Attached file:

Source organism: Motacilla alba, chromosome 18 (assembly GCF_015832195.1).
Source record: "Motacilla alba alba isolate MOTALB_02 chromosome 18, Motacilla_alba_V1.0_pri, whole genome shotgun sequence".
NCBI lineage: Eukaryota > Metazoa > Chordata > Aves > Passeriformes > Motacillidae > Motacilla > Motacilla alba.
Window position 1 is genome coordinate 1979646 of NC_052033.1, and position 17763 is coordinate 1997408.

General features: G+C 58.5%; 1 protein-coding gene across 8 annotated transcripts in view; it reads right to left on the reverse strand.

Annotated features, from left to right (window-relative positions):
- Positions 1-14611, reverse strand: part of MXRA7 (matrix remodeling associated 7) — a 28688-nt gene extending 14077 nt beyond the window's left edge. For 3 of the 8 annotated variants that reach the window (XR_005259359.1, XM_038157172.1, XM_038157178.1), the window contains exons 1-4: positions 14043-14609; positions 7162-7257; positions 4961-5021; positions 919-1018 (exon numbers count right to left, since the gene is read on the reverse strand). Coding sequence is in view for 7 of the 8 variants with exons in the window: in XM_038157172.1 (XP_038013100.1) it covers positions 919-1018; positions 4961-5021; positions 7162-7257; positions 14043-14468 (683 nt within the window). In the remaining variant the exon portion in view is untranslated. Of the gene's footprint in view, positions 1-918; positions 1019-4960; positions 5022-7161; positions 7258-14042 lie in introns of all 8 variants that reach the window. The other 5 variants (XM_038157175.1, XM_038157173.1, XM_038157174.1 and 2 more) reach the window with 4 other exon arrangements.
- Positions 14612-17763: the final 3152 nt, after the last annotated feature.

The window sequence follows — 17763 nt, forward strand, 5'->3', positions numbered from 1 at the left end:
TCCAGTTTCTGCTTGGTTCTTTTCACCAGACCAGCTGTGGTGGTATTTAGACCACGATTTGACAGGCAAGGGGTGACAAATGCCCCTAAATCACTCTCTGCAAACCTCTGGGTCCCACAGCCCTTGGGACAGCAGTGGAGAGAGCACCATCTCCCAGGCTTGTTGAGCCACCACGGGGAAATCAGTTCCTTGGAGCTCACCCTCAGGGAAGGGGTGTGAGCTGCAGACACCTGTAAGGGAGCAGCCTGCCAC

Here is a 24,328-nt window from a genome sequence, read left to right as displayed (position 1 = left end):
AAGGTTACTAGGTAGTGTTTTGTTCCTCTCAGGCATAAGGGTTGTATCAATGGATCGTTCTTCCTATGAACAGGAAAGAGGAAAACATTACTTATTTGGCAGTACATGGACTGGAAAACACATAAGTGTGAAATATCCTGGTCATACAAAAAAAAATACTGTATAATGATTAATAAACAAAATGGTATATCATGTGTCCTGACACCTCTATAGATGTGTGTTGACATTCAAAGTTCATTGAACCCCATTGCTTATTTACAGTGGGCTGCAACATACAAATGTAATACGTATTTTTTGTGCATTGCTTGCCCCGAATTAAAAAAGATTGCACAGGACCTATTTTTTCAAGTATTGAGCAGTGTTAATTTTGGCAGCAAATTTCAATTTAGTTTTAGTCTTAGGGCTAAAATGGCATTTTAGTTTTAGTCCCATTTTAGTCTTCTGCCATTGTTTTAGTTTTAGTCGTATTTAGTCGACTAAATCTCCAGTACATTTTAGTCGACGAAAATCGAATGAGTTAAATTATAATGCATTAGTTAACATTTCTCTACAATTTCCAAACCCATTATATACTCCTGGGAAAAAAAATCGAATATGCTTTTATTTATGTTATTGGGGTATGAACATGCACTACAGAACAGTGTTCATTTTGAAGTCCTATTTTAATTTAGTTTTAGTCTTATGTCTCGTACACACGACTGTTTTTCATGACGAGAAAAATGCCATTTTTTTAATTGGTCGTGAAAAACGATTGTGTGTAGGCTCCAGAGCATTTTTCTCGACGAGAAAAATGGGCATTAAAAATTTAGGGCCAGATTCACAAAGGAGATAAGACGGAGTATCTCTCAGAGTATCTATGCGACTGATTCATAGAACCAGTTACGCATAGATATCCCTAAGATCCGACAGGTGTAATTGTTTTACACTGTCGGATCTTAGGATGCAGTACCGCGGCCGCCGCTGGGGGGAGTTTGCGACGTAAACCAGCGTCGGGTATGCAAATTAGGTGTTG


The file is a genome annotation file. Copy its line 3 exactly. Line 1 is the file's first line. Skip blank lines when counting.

NCBI lineage: Eukaryota > Metazoa > Chordata > Aves > Passeriformes > Motacillidae > Motacilla > Motacilla alba.